Connor White, a rising sophomore at Westbury Christian School, and his “Team Pegasus” teammate finished in first place, with the highest combined score at the end of the two-round Live Robotics Challenge held in connection with the Space Robotics Challenge celebration at NASA’s Johnson Space Center June 30.
The Live Robotics Challenge, similar to a hackathon, gave the student participants in the five-team competition – composed of high school students invited to compete by the Manned Space Flight Education Foundation for having displayed a high skill level in robotics – the opportunity to put their coding and problem solving skills to work to get multiple robots working together to solve a Mars exploration challenge. The two-person student teams were given a box of supplies containing multiple robot interfaces (VEX and Sphero), a computer, a goal, and a time constraint, leaving the solution completely up to them.
Following a one-hour team build, each high school student pair was matched with mentors from the top 20 finalist teams in the NASA Space Robotics Challenge, a program of NASA Centennial Challenges focused on developing software to increase the autonomy of dexterous mobile robots in humanoid format – specifically NASA’s R5 robot (a.k.a. Valkyrie) – so they can complete specific tasks during space travel or after landing on other planets.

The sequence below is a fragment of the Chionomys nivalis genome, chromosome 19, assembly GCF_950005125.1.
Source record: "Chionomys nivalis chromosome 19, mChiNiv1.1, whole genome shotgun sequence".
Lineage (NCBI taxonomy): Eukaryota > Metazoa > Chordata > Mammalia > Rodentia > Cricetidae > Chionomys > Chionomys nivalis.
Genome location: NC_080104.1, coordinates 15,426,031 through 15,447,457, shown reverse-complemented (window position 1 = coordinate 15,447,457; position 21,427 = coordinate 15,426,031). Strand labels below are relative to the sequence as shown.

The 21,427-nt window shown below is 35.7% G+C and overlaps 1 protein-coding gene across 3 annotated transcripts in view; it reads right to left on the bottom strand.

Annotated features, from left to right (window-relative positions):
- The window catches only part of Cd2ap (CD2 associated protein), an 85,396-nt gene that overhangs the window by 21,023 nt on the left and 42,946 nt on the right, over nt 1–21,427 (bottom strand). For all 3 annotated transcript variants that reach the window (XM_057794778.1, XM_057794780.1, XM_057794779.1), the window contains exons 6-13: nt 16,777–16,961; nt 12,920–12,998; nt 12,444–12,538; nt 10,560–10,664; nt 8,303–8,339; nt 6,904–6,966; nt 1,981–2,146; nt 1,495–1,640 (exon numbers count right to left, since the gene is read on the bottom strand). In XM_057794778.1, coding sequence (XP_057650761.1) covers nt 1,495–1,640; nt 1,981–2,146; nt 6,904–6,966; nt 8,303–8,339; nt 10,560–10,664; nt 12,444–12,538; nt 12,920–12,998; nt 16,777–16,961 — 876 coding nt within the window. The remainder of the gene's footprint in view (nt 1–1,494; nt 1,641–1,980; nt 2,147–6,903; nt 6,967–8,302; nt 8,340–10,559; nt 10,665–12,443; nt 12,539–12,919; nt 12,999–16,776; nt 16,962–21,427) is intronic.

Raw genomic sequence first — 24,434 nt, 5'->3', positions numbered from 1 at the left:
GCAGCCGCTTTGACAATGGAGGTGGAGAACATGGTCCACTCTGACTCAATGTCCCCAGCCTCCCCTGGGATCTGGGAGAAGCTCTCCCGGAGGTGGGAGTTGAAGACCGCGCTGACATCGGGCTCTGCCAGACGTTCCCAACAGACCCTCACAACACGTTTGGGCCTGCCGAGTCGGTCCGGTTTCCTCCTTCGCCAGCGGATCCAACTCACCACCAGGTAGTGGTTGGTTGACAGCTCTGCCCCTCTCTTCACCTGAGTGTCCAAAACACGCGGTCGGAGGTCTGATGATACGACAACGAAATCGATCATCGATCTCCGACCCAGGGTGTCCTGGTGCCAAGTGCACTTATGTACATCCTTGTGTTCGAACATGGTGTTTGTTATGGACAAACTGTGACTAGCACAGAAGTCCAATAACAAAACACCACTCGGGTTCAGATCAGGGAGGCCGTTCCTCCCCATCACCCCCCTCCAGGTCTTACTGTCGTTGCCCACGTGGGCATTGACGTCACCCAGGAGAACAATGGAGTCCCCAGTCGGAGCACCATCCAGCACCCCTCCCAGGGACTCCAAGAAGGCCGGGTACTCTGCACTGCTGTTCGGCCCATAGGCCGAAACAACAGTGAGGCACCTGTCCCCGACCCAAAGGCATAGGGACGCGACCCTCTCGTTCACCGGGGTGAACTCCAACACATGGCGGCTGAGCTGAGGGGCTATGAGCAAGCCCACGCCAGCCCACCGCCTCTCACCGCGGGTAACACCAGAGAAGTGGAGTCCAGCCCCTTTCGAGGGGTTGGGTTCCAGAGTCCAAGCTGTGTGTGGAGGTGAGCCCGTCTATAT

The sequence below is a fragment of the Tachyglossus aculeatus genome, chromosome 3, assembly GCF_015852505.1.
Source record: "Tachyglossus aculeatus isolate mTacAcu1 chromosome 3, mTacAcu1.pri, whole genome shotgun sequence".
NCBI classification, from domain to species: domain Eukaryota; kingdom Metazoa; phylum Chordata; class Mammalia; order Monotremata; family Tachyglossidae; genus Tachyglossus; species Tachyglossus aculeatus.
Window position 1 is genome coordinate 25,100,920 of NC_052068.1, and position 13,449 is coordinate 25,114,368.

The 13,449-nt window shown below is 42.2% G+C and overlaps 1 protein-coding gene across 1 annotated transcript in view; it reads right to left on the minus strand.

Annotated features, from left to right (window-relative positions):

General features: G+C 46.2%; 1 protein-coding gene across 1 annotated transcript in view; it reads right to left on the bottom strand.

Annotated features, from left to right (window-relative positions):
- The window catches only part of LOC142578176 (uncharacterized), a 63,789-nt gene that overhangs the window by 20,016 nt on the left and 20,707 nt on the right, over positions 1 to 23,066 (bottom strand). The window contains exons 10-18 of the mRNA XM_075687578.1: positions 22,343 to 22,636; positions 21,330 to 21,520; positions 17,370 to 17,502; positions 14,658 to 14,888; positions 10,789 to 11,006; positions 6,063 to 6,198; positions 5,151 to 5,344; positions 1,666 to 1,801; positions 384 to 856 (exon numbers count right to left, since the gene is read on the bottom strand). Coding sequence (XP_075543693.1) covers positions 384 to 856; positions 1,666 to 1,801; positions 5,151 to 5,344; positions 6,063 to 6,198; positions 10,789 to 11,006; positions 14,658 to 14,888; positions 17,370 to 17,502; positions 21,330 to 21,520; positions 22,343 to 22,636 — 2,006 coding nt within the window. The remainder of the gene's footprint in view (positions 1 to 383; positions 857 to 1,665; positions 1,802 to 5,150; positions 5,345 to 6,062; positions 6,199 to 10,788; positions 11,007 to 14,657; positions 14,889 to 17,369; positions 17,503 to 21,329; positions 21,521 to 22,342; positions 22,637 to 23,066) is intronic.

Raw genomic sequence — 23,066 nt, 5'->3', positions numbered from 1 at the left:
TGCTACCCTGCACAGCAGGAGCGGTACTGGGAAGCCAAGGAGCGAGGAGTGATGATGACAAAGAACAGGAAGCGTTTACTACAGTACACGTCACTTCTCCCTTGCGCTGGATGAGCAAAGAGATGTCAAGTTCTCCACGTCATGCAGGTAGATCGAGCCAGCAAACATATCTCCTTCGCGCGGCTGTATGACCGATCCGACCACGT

White and Team Pegasus received assistance from finalist mentors Rud Merriam, a retired software developer, and graduate students representing the Worcester Polytechnic Institute (WPI) Humanoid Robotics Lab (WHRL).
In photo above, from left to right: Three mentors from WPI Humanoid Robotics Lab; mentor Rud Merriam; Team Pegasus teammate; Connor White, Team Pegasus member and rising sophomore at Westbury Christian School; Therese Griebel, deputy associate administrator for programs of NASA’s Space Technology Mission Directorate; William Harris, CEO and president of Space Center Houston; Daniel Newmyer, vice president of education at Space Center Houston.